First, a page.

Hafiz Saeed Khan

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Hafiz Saeed Khan
Hafiz Saeed Khan.jpg
Birth nameHafiz Saeed Khan
Orakzai Agency, Federally Administered Tribal Areas, Pakistan
Died26 July 2016[1][2]
Achin District, Nangarhar Province, Afghanistan
AllegianceFlag of Taliban.svgAfghan Taliban (2001-2007)
Flag of Tehrik-i-Taliban.svgTehrik-i-Taliban Pakistan (2007-2014)
Islamic State of Iraq and the Levant (2014-2016)

Hafiz Saeed Khan (1972 – 26 July 2016[1]) was an Islamic militant who served as the Islamic State emir for its Khorasan province, which is active in Afghanistan and Pakistan, from January 2015 until his death in July 2016. Prior to 2015, Khan was a senior commander in the Tehrik-i-Taliban Pakistan and initially a member of the Afghan Taliban.


Early life[edit]

Saeed was born in 1972 in the town of Mamozai in the Orakzai Agency, in the Federally Administered Tribal Areas of Pakistan near the Afghan border. He got his early education from a local cleric, Mulana Shabit, before moving to the Hangu District of Khyber Pakhtunkhwa, where he was admitted to the local school known as Darululoom Islamia Hangue.

Sources say a man called Farooq Khan, who belonged to Saeed's village, arranged his marriage with his cousin. Saeed has two sons and one daughter with his wife, and according to Farooq, has since taken a second wife in the region of North Waziristan.[citation needed]

Islamic militancy[edit]

Tehrik-i-Taliban Pakistan[edit]

After the September 11 attacks, Saeed went to Kabul to fight against the United States invasion of Afghanistan with the Afghan Taliban. He remained in Kabul for two years.

He became close to Baitullah Mahsud, who formed the Tehrik-i-Taliban Pakistan in 2007 and became its leader. He appointed Saeed to the majlis ash-shura and made him emir for Orakzai Agency.

On August 2009, Baitullah Mahsud was killed in an American drone strike. A dispute arose as to the leadership of the TTP, with some commanders wanting Hakimullah Mahsud to assume the leadership, while Saeed wanted his ally Wali Ur Rahman to become the leader. According to Abdul Saboor Khan, a renowned analyst of tribal affairs, "The TTP split in two groups after Baitullah's killing and Saeed was not happy over the differences," In 2013 Hakimullah was himself killed in an American drone strike. "Saeed was one of the three main contenders for the top slot of the TTP chief, and I think he was disheartened when Fazlullah was nominated", Khan said.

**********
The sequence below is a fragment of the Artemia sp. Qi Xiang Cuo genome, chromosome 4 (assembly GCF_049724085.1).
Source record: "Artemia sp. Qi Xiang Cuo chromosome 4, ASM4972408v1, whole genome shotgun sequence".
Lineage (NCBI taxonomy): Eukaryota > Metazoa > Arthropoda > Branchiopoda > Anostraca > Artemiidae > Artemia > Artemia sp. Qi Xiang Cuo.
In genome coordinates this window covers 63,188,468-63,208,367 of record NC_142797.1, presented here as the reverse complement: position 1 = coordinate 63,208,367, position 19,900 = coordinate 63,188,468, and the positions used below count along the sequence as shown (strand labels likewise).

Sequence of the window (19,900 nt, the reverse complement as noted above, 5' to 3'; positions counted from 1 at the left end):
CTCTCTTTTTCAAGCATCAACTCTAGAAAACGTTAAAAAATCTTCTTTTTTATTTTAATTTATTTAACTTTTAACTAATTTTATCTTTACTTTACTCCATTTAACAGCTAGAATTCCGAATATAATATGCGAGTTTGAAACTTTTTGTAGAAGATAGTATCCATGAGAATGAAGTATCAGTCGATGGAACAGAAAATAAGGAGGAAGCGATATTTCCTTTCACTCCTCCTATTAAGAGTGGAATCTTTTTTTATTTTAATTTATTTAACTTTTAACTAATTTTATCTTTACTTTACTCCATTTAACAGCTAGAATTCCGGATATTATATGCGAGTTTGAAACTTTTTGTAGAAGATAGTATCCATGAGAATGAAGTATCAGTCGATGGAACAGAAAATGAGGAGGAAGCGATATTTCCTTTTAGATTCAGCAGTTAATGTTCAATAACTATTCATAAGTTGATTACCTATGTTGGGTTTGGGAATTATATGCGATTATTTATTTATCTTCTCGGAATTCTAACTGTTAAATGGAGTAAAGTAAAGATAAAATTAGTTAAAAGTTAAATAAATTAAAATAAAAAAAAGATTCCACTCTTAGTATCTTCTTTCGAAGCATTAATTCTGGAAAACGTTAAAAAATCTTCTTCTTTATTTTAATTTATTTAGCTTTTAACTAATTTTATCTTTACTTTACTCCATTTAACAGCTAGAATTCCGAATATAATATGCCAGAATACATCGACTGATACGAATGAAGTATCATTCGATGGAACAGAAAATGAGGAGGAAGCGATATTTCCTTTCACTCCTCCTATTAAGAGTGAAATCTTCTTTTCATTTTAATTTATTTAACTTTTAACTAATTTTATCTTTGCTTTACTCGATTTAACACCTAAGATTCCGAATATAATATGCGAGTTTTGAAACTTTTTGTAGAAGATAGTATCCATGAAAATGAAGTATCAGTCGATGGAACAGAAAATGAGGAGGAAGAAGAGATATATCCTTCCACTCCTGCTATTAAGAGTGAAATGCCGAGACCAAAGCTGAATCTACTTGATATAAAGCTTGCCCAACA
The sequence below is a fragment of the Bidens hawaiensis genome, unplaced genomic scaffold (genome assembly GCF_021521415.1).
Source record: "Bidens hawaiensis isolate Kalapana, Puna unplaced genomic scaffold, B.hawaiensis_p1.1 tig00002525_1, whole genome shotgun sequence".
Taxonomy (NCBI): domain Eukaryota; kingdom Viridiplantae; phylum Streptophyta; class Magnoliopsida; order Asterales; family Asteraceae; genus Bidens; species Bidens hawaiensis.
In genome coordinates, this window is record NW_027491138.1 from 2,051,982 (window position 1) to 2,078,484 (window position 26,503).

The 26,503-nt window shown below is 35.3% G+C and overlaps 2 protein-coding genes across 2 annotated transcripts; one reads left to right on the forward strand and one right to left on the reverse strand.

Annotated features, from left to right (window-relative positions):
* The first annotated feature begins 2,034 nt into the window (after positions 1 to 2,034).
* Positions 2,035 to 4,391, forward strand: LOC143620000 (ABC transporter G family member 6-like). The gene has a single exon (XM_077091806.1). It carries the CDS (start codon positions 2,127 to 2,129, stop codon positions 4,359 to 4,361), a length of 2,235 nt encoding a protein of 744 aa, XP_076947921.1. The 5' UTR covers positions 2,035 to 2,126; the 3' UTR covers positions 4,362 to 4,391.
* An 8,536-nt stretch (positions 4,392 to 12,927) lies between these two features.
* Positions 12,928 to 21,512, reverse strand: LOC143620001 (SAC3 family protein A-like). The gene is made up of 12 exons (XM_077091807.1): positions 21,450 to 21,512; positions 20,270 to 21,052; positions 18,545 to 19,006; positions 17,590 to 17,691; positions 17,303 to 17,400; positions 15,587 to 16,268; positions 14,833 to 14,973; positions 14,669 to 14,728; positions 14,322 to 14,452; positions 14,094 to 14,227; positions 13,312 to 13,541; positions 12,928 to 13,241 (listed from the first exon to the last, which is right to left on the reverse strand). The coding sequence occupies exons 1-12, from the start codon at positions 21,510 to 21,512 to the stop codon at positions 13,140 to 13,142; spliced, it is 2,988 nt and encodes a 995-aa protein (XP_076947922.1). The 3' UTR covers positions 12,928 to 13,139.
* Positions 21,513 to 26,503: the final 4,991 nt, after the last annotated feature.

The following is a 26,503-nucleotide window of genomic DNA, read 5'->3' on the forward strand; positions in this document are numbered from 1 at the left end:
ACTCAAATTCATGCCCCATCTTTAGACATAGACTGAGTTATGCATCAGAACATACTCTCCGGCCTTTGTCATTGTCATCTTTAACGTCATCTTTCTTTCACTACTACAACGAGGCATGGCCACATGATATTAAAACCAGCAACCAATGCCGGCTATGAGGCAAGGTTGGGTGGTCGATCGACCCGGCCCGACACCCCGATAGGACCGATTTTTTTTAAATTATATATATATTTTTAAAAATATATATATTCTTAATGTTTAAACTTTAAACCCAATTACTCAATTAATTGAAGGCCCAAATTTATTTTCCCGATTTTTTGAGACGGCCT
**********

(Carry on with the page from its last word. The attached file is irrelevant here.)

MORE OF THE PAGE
Islamic State[edit]

On 15 October 2014, Saeed left the TTP, along with five other Taliban leaders, and pledged allegiance to Islamic State leader Abu Bakr al-Baghdadi. The other men who left alongside him were the TTP's former spokesman, Shahidullah Shahid; its Khyber Agency chief, Gul Zaman; Peshawar chief Mufti Hassan; Kurram Agency chief Hafiz Quran Daulat, and Hangu chief Khalid Mansoor.

Saeed's position as head of IS Khorasan was confirmed in a video message released by the group on 11 January. The video features a message by Shahidullah Shahid.[3]

The 13th issue of Dabiq (magazine), titled "The Rafidah from Ibn Saba' to the Dajjal" and published 19 January 2016, features an interview with Saeed.[4]

US sanctions[edit]

On 29 September 2015, the United States Department of the Treasury sanctioned Saeed alongside 15 other Islamic State leaders. According to the Department of the Treasury, "Khan, as leader of ISIL-K, plays a central role in expanding ISIL’s operations in the region, commanding militants and coordinating the delivery of supplies and munitions, the travel of associates, and other arrangements. In mid-2015, Khan appointed ISIL representatives in Kunar Province and Nangarhar Province, Afghanistan and approved funding for the establishment of a training camp for ISIL fighters in western Afghanistan. ISIL militants under Khan’s command had taken control of several districts in Nangarhar Province in mid-2015".[5]


On 12 July 2015, the Afghan intelligence agency, the National Directorate of Security, claimed that Saeed was killed in a strike carried out by US-led coalition forces in coordination with intelligence provided by the spy agency, though the United States never confirmed such an operation. The Islamic State rejected the claim, but the strike did kill Shahidullah Shahid and Gul Zaman, according to senior IS leader Abdul Rahim Muslim Dost.[6]

On 12 August 2016, the United States announced that Hafiz Saeed Khan was killed in a U.S. airstrike in Achin district of Afghanistan's Nangarhar Province. There was no immediate response from the group itself, and it was initially unknown who would succeed him.[1] In the event he was succeeded by Abdul Hasib, who was in turn killed by Afghan and US Special Forces in Nangarhar on 27 April 2017.[7]


  1. ^ a b c "Top ISIS commander killed in U.S. airstrike in Afghanistan". BNO News. 12 August 2016. Retrieved 12 August 2016.
  2. ^ "IS leader in Afghanistan killed, US believes". BBC News. 12 August 2016. Retrieved 12 August 2016.
  3. ^ Sajid, Islamuddin (January 19, 2015). "Hafiz Saeed Khan: The former Taliban warlord taking Isis to India and Pakistan". International Business Times. Peshawar, Pakistan. Retrieved 10 July 2016.
  4. ^ Desai, Shweta (22 Jan 2016). "We will expand to Kashmir and kill cow-worshipping Hindus: Islamic State in Dabiq". DNA India. Retrieved 10 July 2016.
  5. ^ "Treasury Sanctions Major Islamic State of Iraq and the Levant Leaders, Financial Figures, Facilitators, and Supporters". 29 September 2015. Retrieved 10 July 2016.
  6. ^ "Islamic State leader in Afghanistan 'killed by drone'". 12 July 2015. Retrieved 10 July 2016.
  7. ^ https://www.theguardian.com/world/2017/may/08/head-of-isis-in-afghanistan-confirmed-killed-in-joint-us-operation